I’ve studied poetry in-depth throughout my academic career, and I deeply admire writers who can work in form and still create surprise, but I’m definitely not one of those writers.

Escaping The Body is your fourth collection of poems after Under My Tongue, Your Strange Fortune, and The Science Of Unvanishing Objects. You also have a fifth out in April called Every Song A Vengeance, and a sixth out next year called My Prayer Is A Dagger. Are there any writers you see having a big influence on the poems in Escaping The Body, either individually or collectively?

For this one, I don’t think there are other poets who have influenced the work, but definitely some writers in general. I’m a lifelong studier of folklore, and this collection owes a lot of debt to oral storytelling and those tales that get passed down generation after generation.

On a more specific writer level, fiction writers and filmmakers were a big influence. Kelly Link, China Mieville, and Helen Oyeyemi are some of the authors whose ability to confound the limits of genre really guide my own writing quite a bit.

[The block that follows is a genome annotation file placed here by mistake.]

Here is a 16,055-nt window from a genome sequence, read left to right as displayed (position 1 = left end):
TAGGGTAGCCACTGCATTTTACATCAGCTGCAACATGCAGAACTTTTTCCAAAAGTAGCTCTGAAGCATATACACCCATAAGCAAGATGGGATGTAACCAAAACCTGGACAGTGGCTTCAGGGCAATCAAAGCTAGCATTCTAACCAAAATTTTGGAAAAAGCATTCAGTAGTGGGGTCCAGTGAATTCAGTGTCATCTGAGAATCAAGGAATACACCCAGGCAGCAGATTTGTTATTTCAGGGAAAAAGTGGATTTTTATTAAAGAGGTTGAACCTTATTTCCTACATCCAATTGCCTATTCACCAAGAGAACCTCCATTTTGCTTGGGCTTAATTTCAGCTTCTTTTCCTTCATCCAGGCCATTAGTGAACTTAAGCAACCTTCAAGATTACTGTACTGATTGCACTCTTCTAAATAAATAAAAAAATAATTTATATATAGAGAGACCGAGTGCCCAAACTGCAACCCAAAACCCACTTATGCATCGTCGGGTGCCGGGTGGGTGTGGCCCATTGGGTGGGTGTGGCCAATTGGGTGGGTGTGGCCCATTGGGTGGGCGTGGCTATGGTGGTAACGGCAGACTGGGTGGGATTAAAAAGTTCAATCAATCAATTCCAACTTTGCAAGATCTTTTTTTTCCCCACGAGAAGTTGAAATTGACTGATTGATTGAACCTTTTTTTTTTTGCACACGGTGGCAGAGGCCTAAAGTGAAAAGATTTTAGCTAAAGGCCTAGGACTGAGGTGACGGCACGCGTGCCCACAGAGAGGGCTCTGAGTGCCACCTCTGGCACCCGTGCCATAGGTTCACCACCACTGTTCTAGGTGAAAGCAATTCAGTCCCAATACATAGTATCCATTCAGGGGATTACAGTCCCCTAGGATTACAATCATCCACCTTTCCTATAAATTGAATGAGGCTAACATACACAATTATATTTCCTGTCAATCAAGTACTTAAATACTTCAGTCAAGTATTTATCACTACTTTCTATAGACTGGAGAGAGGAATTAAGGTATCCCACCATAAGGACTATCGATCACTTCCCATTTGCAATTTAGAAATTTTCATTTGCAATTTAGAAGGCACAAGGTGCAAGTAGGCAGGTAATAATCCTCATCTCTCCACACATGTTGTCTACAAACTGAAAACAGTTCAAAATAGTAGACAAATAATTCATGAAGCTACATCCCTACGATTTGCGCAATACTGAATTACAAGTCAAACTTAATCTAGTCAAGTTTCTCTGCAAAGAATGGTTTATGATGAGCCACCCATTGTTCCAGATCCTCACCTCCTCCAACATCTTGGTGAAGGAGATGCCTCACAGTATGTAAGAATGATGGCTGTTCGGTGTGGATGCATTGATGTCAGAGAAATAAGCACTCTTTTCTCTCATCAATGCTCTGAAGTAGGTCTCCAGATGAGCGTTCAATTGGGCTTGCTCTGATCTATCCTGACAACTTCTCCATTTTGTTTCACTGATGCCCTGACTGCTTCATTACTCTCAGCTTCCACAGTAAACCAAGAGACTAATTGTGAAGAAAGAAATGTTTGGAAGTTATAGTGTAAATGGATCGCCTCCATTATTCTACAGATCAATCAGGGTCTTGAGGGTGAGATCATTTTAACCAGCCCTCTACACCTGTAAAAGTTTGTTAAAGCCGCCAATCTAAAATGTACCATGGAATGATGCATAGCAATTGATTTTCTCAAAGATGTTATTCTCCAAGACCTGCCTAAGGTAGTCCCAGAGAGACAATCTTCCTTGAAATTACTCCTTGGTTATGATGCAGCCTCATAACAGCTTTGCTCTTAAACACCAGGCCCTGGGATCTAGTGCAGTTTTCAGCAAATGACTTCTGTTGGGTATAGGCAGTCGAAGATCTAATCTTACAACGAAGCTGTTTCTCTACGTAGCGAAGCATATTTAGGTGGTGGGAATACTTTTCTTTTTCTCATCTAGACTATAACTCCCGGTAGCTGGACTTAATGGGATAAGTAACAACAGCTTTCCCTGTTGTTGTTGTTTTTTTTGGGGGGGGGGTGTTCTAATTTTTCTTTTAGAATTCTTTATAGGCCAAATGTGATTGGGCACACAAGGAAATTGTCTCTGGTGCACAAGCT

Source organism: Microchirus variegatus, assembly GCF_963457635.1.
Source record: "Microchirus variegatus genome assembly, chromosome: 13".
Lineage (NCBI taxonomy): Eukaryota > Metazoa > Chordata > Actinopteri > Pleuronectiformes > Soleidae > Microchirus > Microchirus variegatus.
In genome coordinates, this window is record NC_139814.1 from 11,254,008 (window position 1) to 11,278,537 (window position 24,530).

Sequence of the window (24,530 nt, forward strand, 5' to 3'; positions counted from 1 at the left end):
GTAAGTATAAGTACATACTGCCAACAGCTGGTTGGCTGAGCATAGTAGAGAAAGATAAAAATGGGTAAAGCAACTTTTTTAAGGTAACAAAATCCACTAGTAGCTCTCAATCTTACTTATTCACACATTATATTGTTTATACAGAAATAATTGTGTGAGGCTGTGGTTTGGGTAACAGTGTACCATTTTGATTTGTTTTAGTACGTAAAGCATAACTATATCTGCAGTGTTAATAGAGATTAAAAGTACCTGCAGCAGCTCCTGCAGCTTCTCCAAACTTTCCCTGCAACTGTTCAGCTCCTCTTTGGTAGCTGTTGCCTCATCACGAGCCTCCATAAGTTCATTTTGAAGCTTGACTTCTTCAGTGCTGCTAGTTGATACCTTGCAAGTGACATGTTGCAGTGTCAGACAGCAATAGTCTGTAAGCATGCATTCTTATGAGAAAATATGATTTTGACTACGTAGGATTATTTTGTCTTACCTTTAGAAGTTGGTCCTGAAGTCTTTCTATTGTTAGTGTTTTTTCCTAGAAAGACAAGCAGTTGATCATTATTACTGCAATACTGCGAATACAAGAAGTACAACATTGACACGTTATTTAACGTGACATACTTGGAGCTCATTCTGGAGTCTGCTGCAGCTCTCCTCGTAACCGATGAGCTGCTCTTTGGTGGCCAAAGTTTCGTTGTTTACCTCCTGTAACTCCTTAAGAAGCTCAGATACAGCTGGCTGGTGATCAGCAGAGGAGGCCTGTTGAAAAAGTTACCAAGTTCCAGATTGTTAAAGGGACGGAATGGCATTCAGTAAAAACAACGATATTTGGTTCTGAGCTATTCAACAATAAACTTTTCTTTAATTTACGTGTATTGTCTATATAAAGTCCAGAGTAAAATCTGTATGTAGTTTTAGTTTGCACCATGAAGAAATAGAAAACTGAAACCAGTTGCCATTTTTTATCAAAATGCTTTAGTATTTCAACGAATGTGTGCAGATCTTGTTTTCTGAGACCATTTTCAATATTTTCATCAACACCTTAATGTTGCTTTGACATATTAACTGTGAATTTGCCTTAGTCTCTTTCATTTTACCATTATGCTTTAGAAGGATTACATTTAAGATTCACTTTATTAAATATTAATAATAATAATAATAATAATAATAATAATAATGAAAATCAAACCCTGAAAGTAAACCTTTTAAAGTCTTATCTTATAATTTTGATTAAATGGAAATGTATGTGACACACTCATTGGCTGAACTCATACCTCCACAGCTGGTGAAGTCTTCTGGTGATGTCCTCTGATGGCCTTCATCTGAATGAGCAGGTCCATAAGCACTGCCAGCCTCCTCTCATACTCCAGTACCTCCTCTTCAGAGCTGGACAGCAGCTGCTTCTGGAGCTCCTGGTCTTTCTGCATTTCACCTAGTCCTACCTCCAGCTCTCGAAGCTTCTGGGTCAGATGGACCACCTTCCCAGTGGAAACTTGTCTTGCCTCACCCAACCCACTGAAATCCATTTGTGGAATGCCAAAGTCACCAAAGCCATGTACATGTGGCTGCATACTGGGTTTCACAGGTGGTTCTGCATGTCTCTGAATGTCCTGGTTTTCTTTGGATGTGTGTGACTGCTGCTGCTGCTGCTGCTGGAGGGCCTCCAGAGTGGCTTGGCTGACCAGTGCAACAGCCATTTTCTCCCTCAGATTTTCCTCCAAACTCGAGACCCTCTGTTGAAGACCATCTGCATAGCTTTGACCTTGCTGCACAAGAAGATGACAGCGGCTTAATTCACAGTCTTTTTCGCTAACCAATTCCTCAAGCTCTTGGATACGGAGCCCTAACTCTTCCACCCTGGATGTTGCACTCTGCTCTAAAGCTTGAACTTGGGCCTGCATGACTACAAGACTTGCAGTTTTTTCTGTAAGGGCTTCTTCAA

And what about filmmakers?

For this collection, visual works that deal with sci-fi and / or bodies were definitely something I kept returning to: Wim Wenders’ Until The End Of The World, John Carpenter’s The Thing, Wes Craven’s Scream, Alien, Return To Oz, Annhilation, to name a few.

How about song lyrics or visual art or other non-literary influences?

Absolutely. I listen to music pretty constantly while writing, and film has always influenced me heavily.

For music, it’s never a direct influence, but I think I tend to write to the rhythm of what I’m listening to quite often. For this book, I was listening to a lot of: Flora Cash, Janelle Monae, St Germain, Sufjan Stevens, and Benjamin Booker.

Back when I tried to write poems, I would often workshop them by reading them at open mic nights. Do you do that as well?

This is a two-fold answer. The first part is that I absolutely hate focus being on me, so I tend to shy away from events where I read in front of people or am a focus in any way. That being said, I think reading work aloud is one of the most valuable editing tools. So I often read my work aloud and record it, and then go through recordings to see where I more naturally break lines or where something “feels off.”

Some of the poems in Escaping The Body previously appeared in such places as Gamut, Rust + Moth, and Glass. Are the versions in Escaping The Body the same as they were in those journals?